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Labels matter when purchasing beauty products

Clean, green products continue to remain top of mind for many women when it comes to personal upkeep. A new survey shows more than half (55%) of all women check ingredient labels on beauty products prior to purchase, and more than one in three (35%) intend to purchase more all-natural beauty products in the next two years than they currently do.

The second annual Green Beauty Barometer survey was commissioned by eco-luxe beauty brand Kari Gran and conducted online by Harris Poll on the company’s behalf in August 2016. The survey was among more than 1,000 U.S. women aged 18 and up, and measured attitudes and purchase behaviors across a number of beauty product categories, including skin care, hair care, makeup, sunscreen, fragrance and nail care.

Key Findings

The Greenest Gals: Millennial women (18-34) by far showed the most interest, with 73% indicating it is important to them to choose all-natural beauty products when making a purchase. This is compared to the next highest demographic of women aged 35-44, with 59% of them making the same claim.

More Green, More Green: The all-natural beauty niche continues to make its way mainstream, with one-third (35%) of women planning to purchase more all-natural beauty products over the next two years. Millennial women took the top spot (48%), followed by women 35-44 and 55-64 (35% each), women 45-54 (29%) and women over 65 (21%). What will they purchase more of? The top three all-natural categories Millennials will purchase more of are hair care (35%), skin care (33%) and makeup (30%). Specific to skin care, a further 14% of Millennial women say they will only purchase all-natural products, representing the highest commitment to green products among all categories and age demographics.

Ingredient Labels Matter: 55% of women shoppers, and nearly two-in-three (62%) Millennial women, read beauty product ingredient labels prior to purchase in order to avoid specific ingredients, including chemicals. The most deterring chemical ingredient was sulfates, with 30% of women saying this ingredient would prevent them from purchasing a beauty product, followed by parabens at 22%. Rounding out the top five were synthetic fragrances (18%), oxybenzones (12%) and PEG compounds (11%).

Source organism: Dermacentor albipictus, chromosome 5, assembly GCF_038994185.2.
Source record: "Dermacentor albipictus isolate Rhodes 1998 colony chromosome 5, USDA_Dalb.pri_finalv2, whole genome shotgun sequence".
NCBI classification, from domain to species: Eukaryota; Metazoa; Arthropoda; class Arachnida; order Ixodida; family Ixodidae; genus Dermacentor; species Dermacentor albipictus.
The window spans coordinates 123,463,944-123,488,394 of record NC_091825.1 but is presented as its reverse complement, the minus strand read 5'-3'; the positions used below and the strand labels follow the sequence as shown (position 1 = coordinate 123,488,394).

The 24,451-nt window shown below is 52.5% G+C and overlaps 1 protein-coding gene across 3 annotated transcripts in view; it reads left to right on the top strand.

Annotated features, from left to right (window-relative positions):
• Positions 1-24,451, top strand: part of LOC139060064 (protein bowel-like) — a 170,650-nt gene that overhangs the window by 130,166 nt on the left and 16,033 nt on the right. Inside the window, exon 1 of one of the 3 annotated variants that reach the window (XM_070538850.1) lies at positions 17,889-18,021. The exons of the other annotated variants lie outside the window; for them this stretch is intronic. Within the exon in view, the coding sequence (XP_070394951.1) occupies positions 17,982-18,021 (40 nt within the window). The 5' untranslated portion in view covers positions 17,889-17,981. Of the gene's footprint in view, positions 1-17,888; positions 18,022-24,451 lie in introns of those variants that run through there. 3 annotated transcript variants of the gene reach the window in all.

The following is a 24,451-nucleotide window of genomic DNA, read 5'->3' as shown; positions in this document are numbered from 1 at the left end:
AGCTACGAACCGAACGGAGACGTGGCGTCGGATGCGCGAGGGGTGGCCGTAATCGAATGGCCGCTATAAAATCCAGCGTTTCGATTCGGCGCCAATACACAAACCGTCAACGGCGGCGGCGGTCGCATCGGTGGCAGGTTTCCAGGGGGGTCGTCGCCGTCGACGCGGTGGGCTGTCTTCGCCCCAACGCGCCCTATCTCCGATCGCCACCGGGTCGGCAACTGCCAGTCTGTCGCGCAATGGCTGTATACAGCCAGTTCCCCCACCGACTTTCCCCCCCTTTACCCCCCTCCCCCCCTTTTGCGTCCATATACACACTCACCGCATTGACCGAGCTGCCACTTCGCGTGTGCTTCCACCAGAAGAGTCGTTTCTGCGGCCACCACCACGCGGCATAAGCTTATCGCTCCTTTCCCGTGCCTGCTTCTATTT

Skin and Hair Care on Top: Skin and hair care products took the top two spots out of the product categories measured, with 53% and 50% of all women, respectively, claiming purchasing all-natural products in these categories was important to them. This was followed by makeup (40%), sunscreen (40%), fragrance (33%) and nail care (29%). When measuring only among women who use products in each specific category, the numbers increase – 57% of women who use skin care products say all-natural purchases are important, followed by those who use hair care (51%), makeup (49%), sunscreen (46%), fragrance (40%) and nail care (36%). Notable among women who purchase skin care products, 67% of those 18-34 said all-natural was important, significantly higher than the next closest age demographic, 35-44, at 58%.

For the Children: Of all the socio-economic factors, whether or not a woman has children living in the home makes an impact on her propensity to value green beauty products. Among all beauty categories measured, (69%) of women with children in the home claimed opting to purchase green beauty products was important, versus (56%) of women with no children in the home.

The West vs. the Rest: In total, more women in the Western U.S. (64%) feel purchasing all-natural beauty products is important, as compared to women in the South (62%), the Northeast (59%) and the Midwest (56%).

Retailers Missing the Mark

The annual survey also measured how satisfied women are when it comes to green beauty product offerings among specific retail channels. Data shows retailers are meeting the demands for many shoppers, but likely are still leaving a lot of dollars behind.

“Our results showed nearly 15% of women who shop for beauty aids in mass market drugstores, specialty drug or grocery stores or department stores are unsatisfied by the selection of all-natural products,” comments Lisa Strain, co-founder of the Kari Gran eco-luxe skin care and makeup brand. “All indications show the demand for green beauty remains strong, and this is a pivotal shift for the long term versus a fleeting beauty fad.”

Originally published in Packaging Strategies Magazine.

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